By David Meltzer
City Lights Publishers, 2011
144 pages, $10.95
[Reviewer’s Note: I received a review copy of David Meltzer’s When I Was a Poet directly from City Lights Publishers last summer. While reading the book on a quick trip for a family-related emergency of sorts, I began to fill a small notebook with short bursts of a fast-clipped poem-series. This poetic assemblage mixing David’s lines between my own responses generated the gist of what became the official book review (see below)—the poem-series itself follows. I had the honor of reading this poem in David’s presence as part of a group reading celebration for When I Was a Poet @ the Meridian gallery here in San Francisco hosted by SF State Poetry Center on Sept 1, 2011. It’s a pleasure to see both versions find a home on HTMLGIANT thanks to Ben Mirov. Rock on. -pjd]
March 28th, 2012 / 3:26 pm
The 2012 Chapbook Festival starts tomorrow. I call it “the good AWP.” In preparation, this year I’ve asked Sampson Starkweather, 1/5th of the Birds, LLC braintrust and chapbook enthusiast, some questions about the form. Go get a blanket–he links up some great stuff that is way worth the read.
Hey Sampson, what’s the deal with chapbooks?
Funny, that’s how I start all my stand-up comedy gigs. It kills of course. So I wanted to start with a quote from James Haug’s Why I Like Chapbooks (Factory Hollow, 2011), who waxes lyrical “Chapbooks are stealth books./ They can slip under a door./ They don’t impose. They suggest./ They’re not one thing or another. They don’t take much time. They’re sly and easy to ignore. They imply, insinuate, inquire./ They don’t expect an answer./ They have a long history; they have no history.” READ MORE >
Hey, HTMLGiant. I recorded a commentary track for Drive; you can download it here. It’s an mp3, 42 MB, 104 minutes long.
Of course I made it so brilliant that you can just listen to it on its own. But if you watch it with Drive (recommended!), it’s all synced up, so cue it to start when the Universal logo starts.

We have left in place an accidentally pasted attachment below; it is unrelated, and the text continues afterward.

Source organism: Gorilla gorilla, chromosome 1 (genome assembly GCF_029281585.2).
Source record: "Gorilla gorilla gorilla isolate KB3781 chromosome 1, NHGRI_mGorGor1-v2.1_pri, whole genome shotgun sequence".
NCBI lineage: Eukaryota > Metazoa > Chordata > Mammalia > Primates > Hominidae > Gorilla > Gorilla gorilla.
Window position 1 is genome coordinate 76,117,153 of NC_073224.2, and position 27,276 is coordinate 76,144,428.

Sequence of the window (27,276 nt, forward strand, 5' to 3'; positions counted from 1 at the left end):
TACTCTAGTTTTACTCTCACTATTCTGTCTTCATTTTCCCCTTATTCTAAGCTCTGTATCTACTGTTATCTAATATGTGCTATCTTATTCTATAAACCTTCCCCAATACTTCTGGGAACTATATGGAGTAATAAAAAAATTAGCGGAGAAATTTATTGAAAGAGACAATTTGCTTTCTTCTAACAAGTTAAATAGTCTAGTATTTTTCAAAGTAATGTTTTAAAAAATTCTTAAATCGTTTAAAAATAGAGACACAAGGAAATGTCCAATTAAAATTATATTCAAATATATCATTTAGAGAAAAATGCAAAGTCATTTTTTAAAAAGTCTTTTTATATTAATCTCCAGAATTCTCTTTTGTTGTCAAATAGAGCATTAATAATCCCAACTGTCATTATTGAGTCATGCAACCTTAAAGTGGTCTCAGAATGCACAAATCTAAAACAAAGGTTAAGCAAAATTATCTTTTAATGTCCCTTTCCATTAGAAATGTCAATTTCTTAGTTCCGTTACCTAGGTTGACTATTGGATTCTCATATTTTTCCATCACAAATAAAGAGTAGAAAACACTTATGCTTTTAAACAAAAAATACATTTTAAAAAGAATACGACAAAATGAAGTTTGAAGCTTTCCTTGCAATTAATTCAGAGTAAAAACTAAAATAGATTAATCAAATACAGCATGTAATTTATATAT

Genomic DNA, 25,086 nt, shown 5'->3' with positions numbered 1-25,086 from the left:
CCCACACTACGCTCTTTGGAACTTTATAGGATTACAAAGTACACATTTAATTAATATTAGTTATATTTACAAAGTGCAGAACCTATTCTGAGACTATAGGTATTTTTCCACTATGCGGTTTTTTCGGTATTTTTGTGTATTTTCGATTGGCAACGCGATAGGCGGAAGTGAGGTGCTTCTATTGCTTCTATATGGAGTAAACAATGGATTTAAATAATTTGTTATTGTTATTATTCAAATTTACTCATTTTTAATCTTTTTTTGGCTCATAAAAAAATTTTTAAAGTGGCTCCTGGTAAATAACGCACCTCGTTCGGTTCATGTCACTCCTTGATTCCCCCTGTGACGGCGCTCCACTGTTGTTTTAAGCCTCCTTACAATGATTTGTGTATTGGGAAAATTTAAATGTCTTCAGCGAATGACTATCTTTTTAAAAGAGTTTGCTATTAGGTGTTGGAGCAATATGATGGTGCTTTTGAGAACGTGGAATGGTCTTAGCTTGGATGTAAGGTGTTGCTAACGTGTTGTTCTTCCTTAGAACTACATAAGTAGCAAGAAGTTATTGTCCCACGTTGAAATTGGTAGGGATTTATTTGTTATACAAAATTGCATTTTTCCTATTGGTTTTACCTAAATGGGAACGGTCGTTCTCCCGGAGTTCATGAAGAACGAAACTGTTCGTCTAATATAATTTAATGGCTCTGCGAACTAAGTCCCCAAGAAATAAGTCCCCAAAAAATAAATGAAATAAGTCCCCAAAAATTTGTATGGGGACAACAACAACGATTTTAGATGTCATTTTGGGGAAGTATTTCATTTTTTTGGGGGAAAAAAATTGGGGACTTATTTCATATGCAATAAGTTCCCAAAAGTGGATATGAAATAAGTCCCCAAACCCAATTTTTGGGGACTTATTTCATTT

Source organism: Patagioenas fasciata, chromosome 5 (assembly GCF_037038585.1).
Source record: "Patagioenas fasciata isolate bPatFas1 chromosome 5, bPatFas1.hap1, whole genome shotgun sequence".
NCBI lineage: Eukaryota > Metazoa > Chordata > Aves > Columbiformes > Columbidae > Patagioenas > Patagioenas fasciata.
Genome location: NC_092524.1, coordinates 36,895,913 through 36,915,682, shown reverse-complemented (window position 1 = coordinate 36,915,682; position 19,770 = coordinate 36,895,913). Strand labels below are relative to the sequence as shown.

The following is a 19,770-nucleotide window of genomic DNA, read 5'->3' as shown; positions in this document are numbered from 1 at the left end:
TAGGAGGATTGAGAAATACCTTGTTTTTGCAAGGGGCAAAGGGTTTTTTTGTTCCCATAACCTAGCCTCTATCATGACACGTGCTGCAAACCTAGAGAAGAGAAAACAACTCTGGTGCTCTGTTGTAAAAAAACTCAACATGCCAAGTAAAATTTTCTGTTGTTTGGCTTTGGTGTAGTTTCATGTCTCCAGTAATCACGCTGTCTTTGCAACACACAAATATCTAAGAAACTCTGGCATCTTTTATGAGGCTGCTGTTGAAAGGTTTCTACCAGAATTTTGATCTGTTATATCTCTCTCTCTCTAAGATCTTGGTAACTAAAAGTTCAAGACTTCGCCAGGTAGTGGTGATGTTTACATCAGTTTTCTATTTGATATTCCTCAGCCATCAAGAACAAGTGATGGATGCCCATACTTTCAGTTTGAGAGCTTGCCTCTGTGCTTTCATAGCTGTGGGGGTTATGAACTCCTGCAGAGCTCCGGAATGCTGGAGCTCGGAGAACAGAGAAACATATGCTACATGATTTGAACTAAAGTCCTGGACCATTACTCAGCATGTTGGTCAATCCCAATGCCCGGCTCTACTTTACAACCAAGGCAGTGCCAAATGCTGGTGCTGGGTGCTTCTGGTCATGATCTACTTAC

- “Let’s watch a scene from Drive and analyze it”
- “Cliché as Necessity (Birthing Innovation)”
- “Something Film Understands but that Literature Doesn’t”
- “A Little Bit More on Cliché”
Next, I’ll record commentary for Inception.
And Scott Pilgrim vs. the World.
And The Lord of the Rings trilogy.
And Southland Tales.
Update: I forgot to include a link to Scorpio Rising. Here’s a clip:
And here’s the full film.
In September of 2011, my colleague Laura Vena and I decided that we were both sufficiently interested in Evelio Rosero’s Good Offices to attempt a “collaborative review” of the novel. (As something of a student of the novel-as-form, I was intrigued by Good Offices‘ superficial resemblance to Lewis’ atypical Gothic The Monk. Laura, though she will probably raise a protest, is an expert in Latin American literature.) Laura and I ultimately agreed that our collaboration would take the form of a conversation about the book, which we each read yet refrained from discussing prior to our officially meeting. Presented here is as full, complete and accurate a record of our conversation as Google’s transcription of our live chat will allow. What it lacks in context and gracefulness I trust it makes up for in spiritedness and candor. In fact, reading over these exchanges again, I appreciate how they allow me to eavesdrop on those selves taking turns speaking up—can I really say that they speak through me?—when I talk about books. Or: when I am retelling yet again those fictions by virtue of which we can even discuss the notion of fiction. (JM)
A word about tone: due to the candid nature of IM conversations, much of the following text is raw in character. My initial impulse was to edit out all my informal language, which reflects not my intellectual self, but the manner in which I engage in impassioned conversation with friends… Not necessarily for mass consumption. But in discussions with Joe, we ultimately felt we should maintain the tone of the original conversation to keep true to the experiment of long-distance collaboration that resulted in this review. For better or worse. (LV)
March 26th, 2012 / 1:00 pm